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Town, Officers Claim Protection From Liability in Shooting Death



Thursday, October 12, 2017

Concord — The town of Haverhill and two police officers involved in the fatal shooting of a man who lunged at them with a knife in 2015 say they are protected from liability in a lawsuit filed against them by the man’s mother.

The mother of Hagen Esty-Lennon, of Canterbury, N.H., sued in February, alleging the Haverhill officers violated her son’s constitutional rights. Donna Esty also alleges wrongful death, infliction of emotional distress, negligent supervision, negligent training, and conspiracy on the part of the officers.

Esty-Lennon, 41, crashed his car in Bath, N.H., and staggered away from the accident with a self-inflicted knife wound in his chest, police said. The officers ordered Esty-Lennon to drop the knife and shot him six times when he refused and lunged at them, authorities said.

The town of Haverhill, Officer Ryan Jarvis and former Officer Gregory Collins filed a motion in federal court on Friday, saying they are protected from liability for wrongful death under several state laws on civil immunity, physical force in law enforcements and bodily injury actions against government agencies. They said other claims are meritless.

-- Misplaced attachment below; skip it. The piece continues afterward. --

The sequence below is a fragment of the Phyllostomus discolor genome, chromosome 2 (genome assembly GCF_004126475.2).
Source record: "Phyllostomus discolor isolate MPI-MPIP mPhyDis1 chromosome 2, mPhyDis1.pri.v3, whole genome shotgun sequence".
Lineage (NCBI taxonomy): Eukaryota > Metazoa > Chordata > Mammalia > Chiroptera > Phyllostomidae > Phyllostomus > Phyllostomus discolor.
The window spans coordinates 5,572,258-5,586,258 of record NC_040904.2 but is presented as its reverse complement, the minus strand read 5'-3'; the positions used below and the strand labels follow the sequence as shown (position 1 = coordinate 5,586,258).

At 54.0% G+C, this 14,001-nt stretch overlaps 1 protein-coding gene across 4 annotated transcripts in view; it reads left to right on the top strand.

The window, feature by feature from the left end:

Lawyers for the officers said they didn’t use deadly force until Esty-Lennon was less than 15 feet away, The Caledonian Record reported.

“Under these circumstances, Officer Jarvis and Officer Collins both had a subjective and objective reasonable belief that the use of deadly force was necessary to defend themselves and others in the area,” the motion said.

The state Attorney General’s Office ruled that the Bath shooting was “legally justified” and it cleared the two officers. The shooting was captured on police video.

Investigators say Esty-Lennon’s landlady told them he seemed to be suffering from hallucinations in the weeks before the shooting.

A civil trial is scheduled for March.